Another aspect of this new, more nuanced approach to individualized risk assessment is the introduction of the CAC score as a possible tie breaker when a person who is otherwise a candidate for statin treatment for primary prevention is unsure about committing to possibly decades of daily statin treatment.

The guideline does not endorse obtaining a person’s CAC score for everyone as screening, stressed Dr. Stone, but this score, obtained by noncontrast CT with a radiation dose of about 1 mSv – comparable to a mammography exam, received a IIa rating” – is reasonable” for helping patients decide. Dr. Stone and others cited the importance of a CAC score of zero for patients on the fence for statin treatment as a strong indicator for many people that they can safely defer treatment.

As a result of this new endorsement for selectively obtaining CAC scores, “I think the number of tests will increase, probably fairly substantially,” said Dr. Lloyd-Jones, professor and chair of preventive medicine at Northwestern University here. He also expressed hope that this acknowledgment of an evidenced-based role for selected CAC score imaging may prompt health insurers to start coving this expense, something they don’t now do. Patients generally pay out-of-pocket from $50 to $300 for CAC score imaging. “I hope they will start paying for this,” Dr. Lloyd-Jones said.

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Dr. Mark A. Hlatky

The guidelines also deal, at least in passing, with another financial issue that has loomed large for cholesterol treatment, the role of the notoriously expensive PCSK9 inhibitors, alirocumab (Praluent) and evolocumab (Repatha). For secondary prevention patients or for patients with familial hypercholesterolemia who do not reach their LDL cholesterol goal on statin treatment alone, the guideline recommended treatment first with generic ezetimibe. If the goal remains elusive, the next step is prescribing a PCSK9 inhibitor. The guideline also noted the poor cost-benefit ratio for the PCSK9 inhibitors at the U.S. list prices that existed in mid-2018, about $14,000 a year.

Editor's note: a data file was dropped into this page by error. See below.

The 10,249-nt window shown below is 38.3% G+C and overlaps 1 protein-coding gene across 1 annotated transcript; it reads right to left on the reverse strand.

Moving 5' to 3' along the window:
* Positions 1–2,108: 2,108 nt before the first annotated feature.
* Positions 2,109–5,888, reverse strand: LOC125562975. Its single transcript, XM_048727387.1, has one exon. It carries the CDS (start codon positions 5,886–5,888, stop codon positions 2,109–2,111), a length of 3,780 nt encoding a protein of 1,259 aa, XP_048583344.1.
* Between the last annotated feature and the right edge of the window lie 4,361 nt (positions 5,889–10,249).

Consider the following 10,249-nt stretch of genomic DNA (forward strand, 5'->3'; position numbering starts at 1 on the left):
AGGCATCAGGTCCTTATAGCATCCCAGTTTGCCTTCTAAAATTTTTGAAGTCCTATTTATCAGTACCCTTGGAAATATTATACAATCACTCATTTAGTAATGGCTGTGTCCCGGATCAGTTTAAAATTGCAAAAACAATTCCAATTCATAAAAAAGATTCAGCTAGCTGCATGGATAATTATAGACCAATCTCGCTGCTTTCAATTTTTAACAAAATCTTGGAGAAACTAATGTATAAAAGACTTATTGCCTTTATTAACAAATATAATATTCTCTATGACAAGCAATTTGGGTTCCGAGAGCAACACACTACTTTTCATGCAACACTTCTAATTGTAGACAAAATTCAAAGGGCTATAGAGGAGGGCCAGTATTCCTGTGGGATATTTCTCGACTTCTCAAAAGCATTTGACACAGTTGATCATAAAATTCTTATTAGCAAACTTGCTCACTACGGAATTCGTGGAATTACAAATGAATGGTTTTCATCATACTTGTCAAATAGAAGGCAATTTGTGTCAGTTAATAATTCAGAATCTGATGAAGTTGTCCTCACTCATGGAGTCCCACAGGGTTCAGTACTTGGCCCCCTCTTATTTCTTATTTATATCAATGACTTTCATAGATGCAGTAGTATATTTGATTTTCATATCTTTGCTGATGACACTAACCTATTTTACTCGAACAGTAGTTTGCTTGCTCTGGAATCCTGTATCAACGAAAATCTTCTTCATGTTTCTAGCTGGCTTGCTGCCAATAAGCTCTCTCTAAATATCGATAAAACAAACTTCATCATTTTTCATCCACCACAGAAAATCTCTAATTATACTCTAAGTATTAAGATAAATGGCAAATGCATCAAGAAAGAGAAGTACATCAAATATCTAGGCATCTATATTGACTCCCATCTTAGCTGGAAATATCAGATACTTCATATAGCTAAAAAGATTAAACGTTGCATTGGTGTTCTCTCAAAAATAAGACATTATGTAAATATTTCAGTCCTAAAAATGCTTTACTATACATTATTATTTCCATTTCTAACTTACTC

The guideline writers noted that this is one of the first times that cost considerations found their way into cardiology guidelines. Clinicians “need to be attuned to prescribing PCSK9 inhibitors only in those settings when it provides good value to patients,” explained Mark A. Hlatky, MD, a professor of medicine, cardiologist, and health policy specialist at Stanford (Calif.) University. The guideline “focuses on patient selection for PCSK9 inhibitors, limiting it to patients who get the most benefit,” said Dr. Hlatky, another member of the writing panel.

Although 10 medical groups joined the American College of Cardiology and American Heart Association in endorsing the guideline, conspicuously absent were the two largest U.S. societies representing primary care physicians, the American College of Physicians and American Academy of Family Practitioners. The guideline’s organizers invited both these societies to participate in the process and they declined, said Sidney C. Smith, Jr., MD, a member of the guideline committee.

Dr. Stone and Dr. Lloyd-Jones had no financial disclosures. The writing committee members’ disclosures can be found at

[email protected]

*Correction, 11/13/18: An earlier version of this article misstated the name of Dr. Donald M. Lloyd-Jones.

SOURCE: AHA 2018 and Grundy S et al. J Am Coll Cardiol. 2018;doi:10.1016/j.jacc.2018.11.003.